• 76% of all respondents said that they take the time to teach their children how to be financially literate. Nearly all – 90% – said that they believe there is a need to teach financial literacy to children as part of the school curriculum. Of those parents, 82% said that they believed that school districts should be required to offer a multi‐grade integrated financial literacy curriculum.

[College Savings Foundation, Parents Shift Behavior to Save More for Their Children's College Education, Says College Savings Foundation Survey, August 25, 2010,]

3.     According to a survey by PASS from American Express:

  • 36% of parents say that talking to their teens about an allowance is comparable or more difficult than the stressful experience of negotiating the purchase of a car.
  • Teens also indicated that talking with their parents about money is not easy, as nearly half of teens (49%) say that having to ask their parents for money is a "hassle."
  • The recent survey suggests that teens and young adults primarily receive money through allowances, gifts, or unscheduled jobs such as chores around the house. Over half of parents (55%) give their teens an allowance. Parents give teens an average of $66 per month, including funds for a regular allowance, clothing or food, extra spending money, and/or payment for jobs around the house.

[PASS from American Express, Many Parents Say Discussing Allowance with Teens is as Stressful as Negotiating Purchase of a Car, August 16, 2010,]

4.     The 2010 Families & Money Survey by Charles Schwab revealed that:

  • The road to financial independence for today's youth stretches out farther than ever before, with 41% of so-called "sandwich generation" parents continuing to provide at least some financial support to their young adult children.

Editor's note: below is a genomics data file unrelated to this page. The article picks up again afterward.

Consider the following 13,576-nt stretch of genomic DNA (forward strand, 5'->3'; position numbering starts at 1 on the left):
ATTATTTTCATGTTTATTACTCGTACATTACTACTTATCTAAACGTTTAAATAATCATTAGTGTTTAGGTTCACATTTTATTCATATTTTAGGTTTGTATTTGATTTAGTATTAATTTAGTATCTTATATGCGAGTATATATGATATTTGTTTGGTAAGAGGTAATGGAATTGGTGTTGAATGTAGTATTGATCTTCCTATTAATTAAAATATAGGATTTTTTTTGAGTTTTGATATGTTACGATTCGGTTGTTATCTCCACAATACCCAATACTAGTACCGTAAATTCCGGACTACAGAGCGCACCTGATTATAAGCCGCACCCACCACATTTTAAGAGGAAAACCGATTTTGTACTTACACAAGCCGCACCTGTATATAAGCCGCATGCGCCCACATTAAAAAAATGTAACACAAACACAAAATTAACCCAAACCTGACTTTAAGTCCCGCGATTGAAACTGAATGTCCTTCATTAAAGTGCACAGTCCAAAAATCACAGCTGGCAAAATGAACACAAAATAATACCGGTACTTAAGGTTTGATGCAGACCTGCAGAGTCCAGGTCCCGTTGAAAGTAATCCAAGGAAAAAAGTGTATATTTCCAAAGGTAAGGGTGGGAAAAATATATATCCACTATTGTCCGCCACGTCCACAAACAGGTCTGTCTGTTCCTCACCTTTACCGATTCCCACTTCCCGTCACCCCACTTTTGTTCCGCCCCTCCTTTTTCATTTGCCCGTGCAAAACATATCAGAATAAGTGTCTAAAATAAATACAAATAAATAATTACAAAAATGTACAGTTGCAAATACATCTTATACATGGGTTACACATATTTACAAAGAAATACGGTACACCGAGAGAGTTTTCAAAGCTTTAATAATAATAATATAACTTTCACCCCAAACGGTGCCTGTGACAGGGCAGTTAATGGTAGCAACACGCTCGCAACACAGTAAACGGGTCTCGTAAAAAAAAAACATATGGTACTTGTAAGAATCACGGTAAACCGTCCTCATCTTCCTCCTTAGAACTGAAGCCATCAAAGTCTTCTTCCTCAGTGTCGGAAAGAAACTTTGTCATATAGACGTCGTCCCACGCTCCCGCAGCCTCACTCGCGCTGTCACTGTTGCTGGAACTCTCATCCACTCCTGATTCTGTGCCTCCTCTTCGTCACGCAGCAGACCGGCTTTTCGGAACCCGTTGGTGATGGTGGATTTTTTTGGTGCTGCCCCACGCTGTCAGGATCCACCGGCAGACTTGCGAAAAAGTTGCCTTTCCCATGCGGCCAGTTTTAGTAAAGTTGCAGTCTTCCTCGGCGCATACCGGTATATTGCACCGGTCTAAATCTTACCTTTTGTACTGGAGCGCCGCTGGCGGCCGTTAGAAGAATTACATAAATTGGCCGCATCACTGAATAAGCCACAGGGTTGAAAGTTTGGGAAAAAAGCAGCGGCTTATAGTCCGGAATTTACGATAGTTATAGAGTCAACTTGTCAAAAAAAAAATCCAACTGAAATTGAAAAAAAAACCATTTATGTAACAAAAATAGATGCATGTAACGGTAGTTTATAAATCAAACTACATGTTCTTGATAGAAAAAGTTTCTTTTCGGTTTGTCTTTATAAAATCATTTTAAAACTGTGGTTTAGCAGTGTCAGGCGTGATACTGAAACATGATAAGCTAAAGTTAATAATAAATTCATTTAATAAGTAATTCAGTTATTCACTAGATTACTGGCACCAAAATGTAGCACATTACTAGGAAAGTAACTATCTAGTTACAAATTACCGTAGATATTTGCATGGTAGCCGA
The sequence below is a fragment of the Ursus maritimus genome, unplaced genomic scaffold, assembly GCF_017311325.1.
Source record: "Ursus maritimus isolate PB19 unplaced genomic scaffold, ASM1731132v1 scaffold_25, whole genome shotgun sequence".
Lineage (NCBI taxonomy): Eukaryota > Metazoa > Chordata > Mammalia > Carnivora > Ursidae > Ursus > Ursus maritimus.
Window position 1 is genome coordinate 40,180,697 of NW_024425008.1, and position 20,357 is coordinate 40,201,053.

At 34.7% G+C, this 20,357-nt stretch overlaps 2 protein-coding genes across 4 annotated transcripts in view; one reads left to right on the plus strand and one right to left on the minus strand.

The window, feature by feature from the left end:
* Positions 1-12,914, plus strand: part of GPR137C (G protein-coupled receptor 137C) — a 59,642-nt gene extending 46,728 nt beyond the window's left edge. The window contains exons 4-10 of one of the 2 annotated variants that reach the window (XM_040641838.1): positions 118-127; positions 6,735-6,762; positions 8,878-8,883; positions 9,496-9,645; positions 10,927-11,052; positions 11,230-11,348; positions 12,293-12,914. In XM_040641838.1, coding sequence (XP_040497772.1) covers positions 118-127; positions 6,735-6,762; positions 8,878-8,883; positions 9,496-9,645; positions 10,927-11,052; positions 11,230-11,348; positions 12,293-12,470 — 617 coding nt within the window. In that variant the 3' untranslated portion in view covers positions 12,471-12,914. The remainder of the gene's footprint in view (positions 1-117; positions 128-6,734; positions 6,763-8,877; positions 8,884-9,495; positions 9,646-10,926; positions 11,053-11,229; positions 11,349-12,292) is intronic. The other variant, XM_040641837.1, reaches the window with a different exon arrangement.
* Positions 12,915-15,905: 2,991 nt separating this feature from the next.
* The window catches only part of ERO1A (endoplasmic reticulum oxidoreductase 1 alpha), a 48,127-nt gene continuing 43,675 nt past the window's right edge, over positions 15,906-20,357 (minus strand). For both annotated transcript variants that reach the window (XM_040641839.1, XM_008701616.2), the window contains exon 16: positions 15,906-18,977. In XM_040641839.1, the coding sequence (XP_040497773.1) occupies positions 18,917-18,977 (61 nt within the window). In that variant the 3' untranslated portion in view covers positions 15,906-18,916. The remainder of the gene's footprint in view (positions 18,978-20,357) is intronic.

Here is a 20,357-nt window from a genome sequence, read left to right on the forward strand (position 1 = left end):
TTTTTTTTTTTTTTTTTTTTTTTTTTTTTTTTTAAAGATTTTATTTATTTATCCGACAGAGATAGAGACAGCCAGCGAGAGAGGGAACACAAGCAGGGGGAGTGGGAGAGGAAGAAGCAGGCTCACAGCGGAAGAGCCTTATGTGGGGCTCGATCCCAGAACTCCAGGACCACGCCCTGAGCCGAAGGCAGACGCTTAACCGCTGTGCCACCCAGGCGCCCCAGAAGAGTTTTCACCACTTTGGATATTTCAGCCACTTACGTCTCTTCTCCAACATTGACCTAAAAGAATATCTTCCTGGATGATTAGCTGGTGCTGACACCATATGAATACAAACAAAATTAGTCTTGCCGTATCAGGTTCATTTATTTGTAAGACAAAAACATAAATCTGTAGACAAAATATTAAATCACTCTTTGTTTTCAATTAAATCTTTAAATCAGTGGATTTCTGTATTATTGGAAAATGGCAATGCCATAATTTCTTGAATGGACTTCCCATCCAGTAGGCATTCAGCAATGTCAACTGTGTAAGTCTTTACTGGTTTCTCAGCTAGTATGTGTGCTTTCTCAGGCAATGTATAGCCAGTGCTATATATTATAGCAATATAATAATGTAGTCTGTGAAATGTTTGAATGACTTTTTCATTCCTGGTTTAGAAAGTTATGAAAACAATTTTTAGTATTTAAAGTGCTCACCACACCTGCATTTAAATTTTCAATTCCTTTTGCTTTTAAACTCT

• Parents cite college debt (32%) and unemployment (31%) as top reasons their children are relying on them more. However, they also believe that some contributing financial pressures fall squarely within the kids' control. Parents also cite overspending (25%) and consumer debt (19%) as reasons for their kids' delayed independence.
  • Parents of 20-somethings recognize that they could perhaps have done more to foster their children's independence by teaching them about saving and budgeting and not helping them as much financially. And while 57% of parents see themselves as a "good financial role model to their children," they also admit that their children's spending habits don't necessarily reflect this perception.
  • Parents believe the top three areas of money management where their children need to improve are: how to stick to a budget and live within their means (48%), how to save money (42%), and how to invest wisely (33%).

[Charles Schwab, Results of Charles Schwab's 2010 Families & Money Survey Show Strong Financial Ties between the Sandwich Generation and Their Young Adult Kids, April 21, 2010,]


1.     Card debt is way down across the entire country. Since January, average credit card debt has fallen nearly 10% nationally to $6,503, while all 50 states showed reduced credit card debt. The states that decreased their debt the most include Mississippi, down 16% to $5,362; Alabama, down 14% to $5,750; and Kentucky, New Hampshire, Rhode Island and West Virginia, all down 13% to $6,151, $7,464, $6,090 and $5,956, respectively.

[, Credit Card Debit, January 9, 2012,]

Bankruptcies, Defaults, & Foreclosures:

1.     U.S. consumer bankruptcy filings totaled 100,980 nationwide during November 2011, a 12% decrease from the 114,587 total consumer filings recorded in November 2010, according to the American Bankruptcy Institute (ABI), relying on data from the National Bankruptcy Research Center (NBKRC). The November 2011 consumer filings also represented a 5% decrease from the 106,255 filings in October. Chapter 13 filings constituted 31% of all consumer cases in November 2011, a slight decrease from October.

[, November Consumer Bankruptcy Filings Drop 12 Percent from Last Year, December 2, 2011,]

Updated April 2012